“I have to be the best custodian of the brand I can be”: Cesar Gueikian on the past and future of Gibson
Gibson’s CMO on Slash, Iommi, the positives and pitfalls of social media, and why he’s learning from past mistakes to help the brand to a brighter and more exciting future.
All images unless otherwise stated: Press
It’s been almost exactly a year since Gibson made a triumphant return to the NAMM Show, with the new ownership making sweeping changes to their range that finally gave fans what they’d wanted for years – production guitars that were informed by the iconic instruments that made the brand a household name. The 12 months since has not always been smooth sailing, but as Gibson enters a new decade, the company is bristling with intent, ambition and a determination to embed Gibson firmly at the heart of the guitar world again.
Cesar Gueikian is at the forefront of all of this. Gibson’s softly-spoken CMO has been perhaps the most pivotal figure in the rapid and radical overhaul of the brand’s product line since it emerged from bankruptcy in late 2018, and as a lifetime guitar obsessive and Gibson fan, one of the most visible faces of the rejuvenated company.
As the company prepared to return to NAMM in 2020 with a veritable cornucopia of exciting new launches, we caught up with Cesar to look back on the first year of ‘new’ Gibson, what he’s learned, what he regrets and why he’s excited about the future.
It’s been a year since Gibson returned to NAMM – the response at the time was universally positive, but how were you feeling in the run-up to the 2019 show?
“To be honest it was a monstrous combination of being very nervous, a huge sense of anticipation about how it was going to be received, and a lot of excitement all blended in! We had a very short time frame from when we were finally able to take control of the company on 1 November 2018, and NAMM began on 24 January! And we couldn’t call the NAMM organisers and be like, ‘Hey guys, we need an extra 30 days!’
“The conclusion from our artists and our fans and our dealers, was that Gibson was back. We would never say this ourselves – because we like to let our fans, our dealers, our artists and the media do that – but they were all saying it!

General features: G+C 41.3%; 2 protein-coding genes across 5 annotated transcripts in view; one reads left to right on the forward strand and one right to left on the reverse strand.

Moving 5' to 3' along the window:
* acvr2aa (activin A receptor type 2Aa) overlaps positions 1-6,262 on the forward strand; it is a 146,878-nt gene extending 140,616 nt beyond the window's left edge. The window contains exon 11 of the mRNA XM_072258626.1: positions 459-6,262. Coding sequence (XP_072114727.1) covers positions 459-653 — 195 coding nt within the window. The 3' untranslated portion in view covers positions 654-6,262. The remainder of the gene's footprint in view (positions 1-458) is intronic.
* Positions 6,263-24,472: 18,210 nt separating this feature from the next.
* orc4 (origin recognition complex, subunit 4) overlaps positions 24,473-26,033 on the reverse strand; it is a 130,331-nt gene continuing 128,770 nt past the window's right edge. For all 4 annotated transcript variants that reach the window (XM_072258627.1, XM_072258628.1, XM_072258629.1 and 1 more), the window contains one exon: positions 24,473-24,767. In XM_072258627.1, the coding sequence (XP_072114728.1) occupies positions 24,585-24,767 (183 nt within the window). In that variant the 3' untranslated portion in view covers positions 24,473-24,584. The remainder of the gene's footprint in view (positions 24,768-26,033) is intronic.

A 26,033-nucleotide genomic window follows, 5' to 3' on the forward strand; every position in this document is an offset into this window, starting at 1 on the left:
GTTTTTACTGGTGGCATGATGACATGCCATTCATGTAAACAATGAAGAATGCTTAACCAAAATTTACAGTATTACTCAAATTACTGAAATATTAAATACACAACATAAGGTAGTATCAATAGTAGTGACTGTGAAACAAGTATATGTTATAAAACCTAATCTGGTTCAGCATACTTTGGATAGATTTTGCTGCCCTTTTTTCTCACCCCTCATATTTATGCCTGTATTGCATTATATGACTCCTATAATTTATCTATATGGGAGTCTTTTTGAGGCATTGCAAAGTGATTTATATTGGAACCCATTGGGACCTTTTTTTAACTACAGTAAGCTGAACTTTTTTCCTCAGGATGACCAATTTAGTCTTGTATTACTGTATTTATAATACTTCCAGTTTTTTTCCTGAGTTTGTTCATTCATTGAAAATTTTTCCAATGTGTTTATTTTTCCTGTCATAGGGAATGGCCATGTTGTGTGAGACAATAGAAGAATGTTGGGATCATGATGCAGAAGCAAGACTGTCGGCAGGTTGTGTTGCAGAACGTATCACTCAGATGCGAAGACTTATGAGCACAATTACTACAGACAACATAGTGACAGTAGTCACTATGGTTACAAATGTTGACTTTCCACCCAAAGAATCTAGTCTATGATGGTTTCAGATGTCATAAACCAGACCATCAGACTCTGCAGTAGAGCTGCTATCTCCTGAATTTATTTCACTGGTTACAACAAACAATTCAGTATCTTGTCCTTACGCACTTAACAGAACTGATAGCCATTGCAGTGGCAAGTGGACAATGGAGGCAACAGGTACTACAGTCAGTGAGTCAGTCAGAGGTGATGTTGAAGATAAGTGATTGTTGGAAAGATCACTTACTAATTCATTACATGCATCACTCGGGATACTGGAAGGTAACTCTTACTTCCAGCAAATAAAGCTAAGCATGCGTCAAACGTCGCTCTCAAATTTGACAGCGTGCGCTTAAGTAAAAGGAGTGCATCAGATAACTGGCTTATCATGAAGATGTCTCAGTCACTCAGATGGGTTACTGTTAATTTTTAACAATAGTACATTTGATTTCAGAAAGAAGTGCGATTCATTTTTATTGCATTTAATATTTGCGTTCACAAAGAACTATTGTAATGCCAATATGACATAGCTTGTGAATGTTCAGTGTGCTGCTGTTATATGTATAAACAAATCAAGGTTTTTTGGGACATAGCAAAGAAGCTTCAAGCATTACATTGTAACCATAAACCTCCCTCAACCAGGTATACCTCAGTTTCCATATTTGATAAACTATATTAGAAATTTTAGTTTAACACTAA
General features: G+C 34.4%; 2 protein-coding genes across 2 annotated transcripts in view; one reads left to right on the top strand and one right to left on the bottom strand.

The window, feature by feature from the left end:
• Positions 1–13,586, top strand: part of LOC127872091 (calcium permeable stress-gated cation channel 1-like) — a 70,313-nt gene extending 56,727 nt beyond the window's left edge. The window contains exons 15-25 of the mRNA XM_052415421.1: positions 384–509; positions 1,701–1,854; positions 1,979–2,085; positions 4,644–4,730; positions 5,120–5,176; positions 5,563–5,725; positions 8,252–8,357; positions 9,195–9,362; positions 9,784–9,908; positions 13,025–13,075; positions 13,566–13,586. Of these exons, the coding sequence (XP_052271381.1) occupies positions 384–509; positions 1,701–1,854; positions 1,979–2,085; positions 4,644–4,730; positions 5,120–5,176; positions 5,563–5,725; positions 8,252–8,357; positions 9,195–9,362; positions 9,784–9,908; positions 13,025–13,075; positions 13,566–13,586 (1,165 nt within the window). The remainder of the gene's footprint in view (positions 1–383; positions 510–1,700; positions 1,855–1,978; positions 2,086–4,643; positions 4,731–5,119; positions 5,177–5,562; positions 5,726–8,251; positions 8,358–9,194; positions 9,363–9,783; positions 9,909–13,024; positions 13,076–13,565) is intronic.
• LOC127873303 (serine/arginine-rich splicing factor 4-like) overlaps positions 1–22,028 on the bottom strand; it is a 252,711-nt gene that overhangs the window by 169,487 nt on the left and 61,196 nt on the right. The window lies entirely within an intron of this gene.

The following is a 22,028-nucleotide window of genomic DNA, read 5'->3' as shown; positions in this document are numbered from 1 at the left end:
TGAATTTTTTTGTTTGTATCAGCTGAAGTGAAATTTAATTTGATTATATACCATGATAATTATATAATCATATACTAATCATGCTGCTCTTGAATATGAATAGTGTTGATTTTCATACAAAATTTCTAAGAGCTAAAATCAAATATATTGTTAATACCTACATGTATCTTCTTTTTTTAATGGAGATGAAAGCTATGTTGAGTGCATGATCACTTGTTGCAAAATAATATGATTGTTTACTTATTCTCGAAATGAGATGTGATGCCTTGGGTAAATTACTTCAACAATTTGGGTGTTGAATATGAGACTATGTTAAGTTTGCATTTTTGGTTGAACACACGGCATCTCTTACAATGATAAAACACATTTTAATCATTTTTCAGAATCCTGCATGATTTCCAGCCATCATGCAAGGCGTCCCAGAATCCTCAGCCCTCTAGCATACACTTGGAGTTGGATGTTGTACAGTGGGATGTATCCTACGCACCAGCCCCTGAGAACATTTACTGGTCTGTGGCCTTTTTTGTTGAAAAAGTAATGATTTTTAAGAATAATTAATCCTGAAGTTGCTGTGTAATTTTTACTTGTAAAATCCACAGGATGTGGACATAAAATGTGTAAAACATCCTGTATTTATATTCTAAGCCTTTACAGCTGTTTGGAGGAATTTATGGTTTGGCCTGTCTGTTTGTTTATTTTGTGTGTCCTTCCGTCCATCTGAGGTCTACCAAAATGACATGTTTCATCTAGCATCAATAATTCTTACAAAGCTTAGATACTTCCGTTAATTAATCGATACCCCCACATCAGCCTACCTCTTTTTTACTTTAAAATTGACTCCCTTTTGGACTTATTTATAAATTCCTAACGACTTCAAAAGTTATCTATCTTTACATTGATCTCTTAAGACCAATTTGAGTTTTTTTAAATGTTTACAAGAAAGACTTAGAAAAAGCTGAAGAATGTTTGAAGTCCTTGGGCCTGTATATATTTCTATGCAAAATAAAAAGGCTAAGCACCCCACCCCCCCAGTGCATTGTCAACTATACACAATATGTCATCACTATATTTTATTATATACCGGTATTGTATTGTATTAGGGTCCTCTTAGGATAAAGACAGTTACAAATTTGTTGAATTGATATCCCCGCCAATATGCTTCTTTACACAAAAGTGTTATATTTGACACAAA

“That was a really good reward at the end of a long couple of days. To show the world what we were up to, what our plans were, and to come back in a really strong way that leveraged our iconic past and looking towards the future in a way that keeps us relevant.”
You were a guitar fan and Gibson obsessive long before you joined the company. Does that make you feel an extra sense of both responsibility and privilege in what you do?
“It is an amazing, incredibly big responsibility. I see myself as having to be the best custodian of the brand that I can be, but I also have the obligation to help lead the company into a future that makes music matter more than ever, that makes guitars matter more than ever, and makes Gibson a key part of that movement. That’s a huge obligation for me.
“I’d been working for the last 20 years, mainly buying companies that had got themselves in problems and returning them to growth. So I was able to combine that background with my number one passion, which is music and the guitar. And not just any guitar, it’s the Gibson guitar – a year and a half ago I had 100 guitars in my collection and 80 of them were Gibsons. Every day I feel so lucky, and that I’ve had the opportunity of a lifetime.”
The guitars Gibson has been making over the last year have been much better received than many of the pre-bankruptcy instruments. What did you do to change things so quickly?
“We can’t create success, but we can create the conditions for success. So one of the key things we did was to redo the factory floor, building a modern-day manufacturing flow, that celebrates craftsmanship, with an obsession with quality. We then hired a team of quality engineers, led by Eric Purcell who ran quality at Tesla, to be our quality ninjas across every step of the process.
“Then what I overlaid onto that was a focus on historical spec with regards to how we were going to recalibrate our collections. Asking: what do our fans expect from the specs of each one of our guitars? And how we go about preserving the classics, while also developing more modern instruments?
“And then there was also the launching of the Gibson Lab, which I lead, which is all about testing. We’re never going to put something in a guitar just because I think it’s cool, or JC [Gibson CEO James Curleigh] thinks it’s cool – it’s going to go through the Lab, it’s going to get tested, it’s going to go our artists in the Gibson Alliance to test them and take them on stage.
“The Original Collection is never going to change, and only get amplified, but the Modern Collection is going to find the new things and continue with our research and development.”
You’re personally very active and open with what you’re doing at Gibson on social media. Do you see that as part of Gibson reconnecting with its fans?